## Inverting Laplace Transforms

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factorialite
Posts: 16
Joined: Thu Nov 01, 2007 2:12 am UTC

### Inverting Laplace Transforms

I'm supposed to find the inverse Laplace transform of the given equation:

F(s) = 2*e-2s/s2-4.

Things I know:uc(t) is the L-1 of e-cs/s.
The inverse Laplace of a/s2-a2 and s/s2-a2 are sinh and cosh, respectively.

Things I don't know: How to solve this equation.
How to solve Laplace transforms in general (especially when it seems like there are many different transforms in the same equation.)

Can anybody help me?

aguacate
Posts: 209
Joined: Fri Feb 16, 2007 10:29 pm UTC

### Re: Inverting Laplace Transforms

All I know is that laplace transforms kicked ass when I was analyzing circuits. I vaguely remember that multiplication in the laplace domain was addition in the time domain. So the inverse of F(s) would work out to be

L-1(e-2s)+L-1(2/s2-4)

ATCG
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### Re: Inverting Laplace Transforms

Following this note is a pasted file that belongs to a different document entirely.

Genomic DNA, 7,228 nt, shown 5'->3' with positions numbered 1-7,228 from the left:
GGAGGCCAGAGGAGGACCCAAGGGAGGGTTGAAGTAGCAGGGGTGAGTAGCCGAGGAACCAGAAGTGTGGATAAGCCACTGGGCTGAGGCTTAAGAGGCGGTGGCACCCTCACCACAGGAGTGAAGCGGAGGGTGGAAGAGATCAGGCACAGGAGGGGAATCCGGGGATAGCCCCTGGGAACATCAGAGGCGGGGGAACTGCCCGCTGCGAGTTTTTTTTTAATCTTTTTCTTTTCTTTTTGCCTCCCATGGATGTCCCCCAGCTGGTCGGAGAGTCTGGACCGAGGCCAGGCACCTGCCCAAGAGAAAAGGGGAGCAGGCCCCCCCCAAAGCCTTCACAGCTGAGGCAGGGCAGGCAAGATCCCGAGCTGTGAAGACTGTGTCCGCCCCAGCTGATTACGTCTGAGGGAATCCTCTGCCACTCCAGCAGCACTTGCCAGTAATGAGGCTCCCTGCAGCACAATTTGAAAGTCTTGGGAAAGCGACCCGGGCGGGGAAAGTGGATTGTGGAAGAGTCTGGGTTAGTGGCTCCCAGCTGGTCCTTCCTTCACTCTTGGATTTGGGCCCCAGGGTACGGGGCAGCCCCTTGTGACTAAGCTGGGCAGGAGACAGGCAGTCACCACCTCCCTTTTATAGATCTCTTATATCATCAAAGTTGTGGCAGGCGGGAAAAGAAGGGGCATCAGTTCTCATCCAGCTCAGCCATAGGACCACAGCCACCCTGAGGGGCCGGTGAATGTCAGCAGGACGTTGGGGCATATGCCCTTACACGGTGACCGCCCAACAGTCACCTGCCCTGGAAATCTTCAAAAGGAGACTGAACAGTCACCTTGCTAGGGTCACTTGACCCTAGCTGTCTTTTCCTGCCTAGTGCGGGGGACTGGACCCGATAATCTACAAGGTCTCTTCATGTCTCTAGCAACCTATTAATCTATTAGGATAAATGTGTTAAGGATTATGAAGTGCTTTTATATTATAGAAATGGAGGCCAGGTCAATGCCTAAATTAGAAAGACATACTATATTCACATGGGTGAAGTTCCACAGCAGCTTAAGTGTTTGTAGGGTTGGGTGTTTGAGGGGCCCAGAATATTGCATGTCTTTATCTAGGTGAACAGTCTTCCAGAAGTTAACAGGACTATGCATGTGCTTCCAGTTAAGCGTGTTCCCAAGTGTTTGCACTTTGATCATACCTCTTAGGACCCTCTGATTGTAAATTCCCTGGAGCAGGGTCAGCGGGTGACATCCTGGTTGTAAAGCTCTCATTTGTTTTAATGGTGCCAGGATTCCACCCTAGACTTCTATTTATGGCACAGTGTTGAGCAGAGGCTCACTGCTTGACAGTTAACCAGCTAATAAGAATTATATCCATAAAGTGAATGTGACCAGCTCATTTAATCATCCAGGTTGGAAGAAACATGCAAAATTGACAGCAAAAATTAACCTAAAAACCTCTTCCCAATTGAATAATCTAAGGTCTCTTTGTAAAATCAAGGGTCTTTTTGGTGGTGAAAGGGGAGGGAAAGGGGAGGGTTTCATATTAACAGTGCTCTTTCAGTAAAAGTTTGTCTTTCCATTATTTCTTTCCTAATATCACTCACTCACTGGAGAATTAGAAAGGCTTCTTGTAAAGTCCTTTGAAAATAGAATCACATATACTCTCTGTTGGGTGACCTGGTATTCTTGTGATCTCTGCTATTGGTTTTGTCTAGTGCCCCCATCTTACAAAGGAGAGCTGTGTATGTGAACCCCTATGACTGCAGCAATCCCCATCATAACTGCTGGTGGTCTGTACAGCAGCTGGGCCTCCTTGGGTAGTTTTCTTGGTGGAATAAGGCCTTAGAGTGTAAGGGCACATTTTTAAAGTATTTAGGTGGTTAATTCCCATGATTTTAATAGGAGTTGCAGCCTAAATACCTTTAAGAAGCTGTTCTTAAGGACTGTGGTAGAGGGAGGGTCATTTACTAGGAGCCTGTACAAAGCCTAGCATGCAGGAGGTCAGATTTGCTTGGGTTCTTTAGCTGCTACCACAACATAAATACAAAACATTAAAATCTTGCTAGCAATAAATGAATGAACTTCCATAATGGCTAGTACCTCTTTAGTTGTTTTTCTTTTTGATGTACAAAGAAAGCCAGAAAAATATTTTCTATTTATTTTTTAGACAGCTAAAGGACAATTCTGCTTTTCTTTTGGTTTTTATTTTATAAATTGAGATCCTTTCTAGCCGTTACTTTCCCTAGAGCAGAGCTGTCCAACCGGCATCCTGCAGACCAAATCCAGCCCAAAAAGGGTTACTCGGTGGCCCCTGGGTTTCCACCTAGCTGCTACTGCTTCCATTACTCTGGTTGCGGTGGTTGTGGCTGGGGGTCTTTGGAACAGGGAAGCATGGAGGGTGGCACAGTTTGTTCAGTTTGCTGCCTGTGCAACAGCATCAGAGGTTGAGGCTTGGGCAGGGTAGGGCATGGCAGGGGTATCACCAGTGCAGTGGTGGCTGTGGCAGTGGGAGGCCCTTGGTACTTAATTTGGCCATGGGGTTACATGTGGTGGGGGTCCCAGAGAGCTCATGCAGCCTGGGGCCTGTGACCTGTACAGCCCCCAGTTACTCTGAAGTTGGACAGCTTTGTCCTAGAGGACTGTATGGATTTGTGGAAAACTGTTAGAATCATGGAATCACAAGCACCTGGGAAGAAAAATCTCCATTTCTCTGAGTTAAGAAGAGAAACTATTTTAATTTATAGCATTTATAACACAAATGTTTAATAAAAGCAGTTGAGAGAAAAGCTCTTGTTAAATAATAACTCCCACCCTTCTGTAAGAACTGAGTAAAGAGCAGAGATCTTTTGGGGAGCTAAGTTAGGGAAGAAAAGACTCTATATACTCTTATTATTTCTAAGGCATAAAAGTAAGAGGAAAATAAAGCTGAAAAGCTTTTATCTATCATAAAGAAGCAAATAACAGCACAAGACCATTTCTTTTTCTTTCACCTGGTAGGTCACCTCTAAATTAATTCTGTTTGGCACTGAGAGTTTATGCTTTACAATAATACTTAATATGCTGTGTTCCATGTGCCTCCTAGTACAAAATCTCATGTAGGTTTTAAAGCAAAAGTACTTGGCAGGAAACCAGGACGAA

You might investigate the convolution theorem.
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Quanglement Entree
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### Re: Inverting Laplace Transforms

Convolution isn't needed here, which is a good thing, because I haven't looked into it.

Try calculating L[uc(t) * f(t - c)](s). You should find it comes out to exp(-cs) * L[f(t)](s). My lecturers called this the "shifting theorem". You can then use this backwards to solve the sort of problem you have given.
Because it's homocide when you start killing time.

massivefoot
Posts: 39
Joined: Mon Nov 05, 2007 8:19 am UTC

### Re: Inverting Laplace Transforms

factorialite, the general way to invert a Laplace transform F is:

with the contour to the right of all the poles of F in the complex plane. Usually you close the contour in either the left of right hand plane depending on the value of t.

Hope this helps!

Herman
Posts: 559
Joined: Wed May 02, 2007 2:46 am UTC

### Re: Inverting Laplace Transforms

You could figure it out directly, with massivefoot's formula. But this looks like it'll be pretty easy to convolute, and that's how I learned it. The method goes like this:

You have two functions, G(s) and H(s) that you recognize from your Laplace transform tables.

g(t) = L-1G(s), and h(t) = L-1H(s)

Then, L-1(G(s)*H(s)) = int(0-->t)g(t-x)h(x)dx

Where int(0-->t) is the integral from 0 to t. x is just a dummy variable used for integration; your final answer should be in terms of t, as expected.

Note that g and h are interchangable, so you have a choice of which one gets t-x and which one gets x in the integral above. Pick the one that looks algebraically easier.

factorialite
Posts: 16
Joined: Thu Nov 01, 2007 2:12 am UTC

### Re: Inverting Laplace Transforms

Thanks a lot guys! I got it, using massivefoot's.

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